This issue’s art feature considers the work of two North American artists who independently mine Native and Latin American traditions in their work.  Taking two very different tacks, Keister focuses on the corporeal; Adams on the spiritual. Steve Keister (b. 1949, Lancaster, Pennsylvania) has consistently explored the body and physical form since arriving in New York. He first haunted SoHo's streets and the industrial surplus stores on Manhattan's Canal Street for inexpensive materials to fabricate his work, typical of the “No-Wave” art movement active in the 1970’s.  He first relied on Plexiglas shards and sidewalk discards to make futuristic, abstract sculptures and mobiles ...

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Global enthusiasm for Latin Art is on the Rise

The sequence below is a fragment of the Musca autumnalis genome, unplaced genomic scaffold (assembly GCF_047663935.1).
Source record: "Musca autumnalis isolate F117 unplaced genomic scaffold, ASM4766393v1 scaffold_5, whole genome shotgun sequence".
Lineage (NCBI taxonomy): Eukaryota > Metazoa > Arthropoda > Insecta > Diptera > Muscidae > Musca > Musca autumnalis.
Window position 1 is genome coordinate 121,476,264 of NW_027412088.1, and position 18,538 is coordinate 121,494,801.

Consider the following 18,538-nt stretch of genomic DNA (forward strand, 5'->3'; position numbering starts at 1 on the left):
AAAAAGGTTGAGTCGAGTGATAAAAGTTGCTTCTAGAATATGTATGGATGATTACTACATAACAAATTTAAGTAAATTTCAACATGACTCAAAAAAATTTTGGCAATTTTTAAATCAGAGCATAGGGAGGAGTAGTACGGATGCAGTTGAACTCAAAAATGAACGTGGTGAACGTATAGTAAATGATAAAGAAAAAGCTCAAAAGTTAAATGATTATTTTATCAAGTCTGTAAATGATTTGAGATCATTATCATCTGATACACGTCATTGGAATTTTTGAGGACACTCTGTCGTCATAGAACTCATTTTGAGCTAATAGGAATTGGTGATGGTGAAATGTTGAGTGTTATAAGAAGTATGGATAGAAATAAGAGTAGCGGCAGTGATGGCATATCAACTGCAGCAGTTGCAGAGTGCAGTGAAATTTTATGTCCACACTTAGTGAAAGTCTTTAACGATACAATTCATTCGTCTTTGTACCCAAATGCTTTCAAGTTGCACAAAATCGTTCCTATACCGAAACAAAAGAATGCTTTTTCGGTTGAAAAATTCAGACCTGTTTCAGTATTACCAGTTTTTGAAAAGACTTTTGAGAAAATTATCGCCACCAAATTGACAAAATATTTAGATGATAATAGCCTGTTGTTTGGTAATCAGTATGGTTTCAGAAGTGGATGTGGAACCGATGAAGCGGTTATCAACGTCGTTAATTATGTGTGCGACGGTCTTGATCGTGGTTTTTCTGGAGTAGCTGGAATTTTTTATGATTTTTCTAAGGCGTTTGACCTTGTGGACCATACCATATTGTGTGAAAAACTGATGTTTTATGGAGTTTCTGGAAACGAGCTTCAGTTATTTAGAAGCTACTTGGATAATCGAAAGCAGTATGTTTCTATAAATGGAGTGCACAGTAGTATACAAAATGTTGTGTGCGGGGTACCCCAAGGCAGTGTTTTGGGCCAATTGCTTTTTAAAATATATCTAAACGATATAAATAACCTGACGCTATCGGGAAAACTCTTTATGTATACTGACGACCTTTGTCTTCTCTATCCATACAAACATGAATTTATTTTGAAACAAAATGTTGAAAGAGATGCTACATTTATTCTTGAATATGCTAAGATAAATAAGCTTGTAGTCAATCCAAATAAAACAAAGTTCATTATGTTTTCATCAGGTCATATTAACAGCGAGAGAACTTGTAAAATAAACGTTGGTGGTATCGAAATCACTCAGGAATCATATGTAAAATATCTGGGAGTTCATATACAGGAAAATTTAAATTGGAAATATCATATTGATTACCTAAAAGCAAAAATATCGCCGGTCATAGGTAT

Christies and Sotheby's Offer Proof

After several years of sluggishness, global enthusiasm for Latin American art is on the rise. In New York, November was a significant month for the Latin American art market. In addition to several important exhibitions by Latin American artists, such as the show of paintings by Mexican muralist Diego Rivera at the Museum of Modern Art (on view through May 14, 2012) and The Pace Gallery's exhibition of works by Chilean surrealist Roberto Matta (on view through January 28, 2012), New York also hosted a full week of opportunities for acquiring Latin American art ...

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The Malba turns 10

Museum of Latin American Art of Buenos Aires

On September 11, 2011, the Malba (Museum of Latin American Art of Buenos Aires), brought to the city by the Constanti Foundation, celebrated the 10th anniversary of its opening. Over the past decade, the Malba has grown steadily in terms of both attendance and works. In the culturally vibrant city of Buenos Aires, the Malba was founded for the purpose of showcasing Latin American art produced from the early 20th century until today. According to a recent press release issued by the Malba, “In the past decade the museum has been visited by over 3,200,000 individuals, an average of 350,000 persons per year ...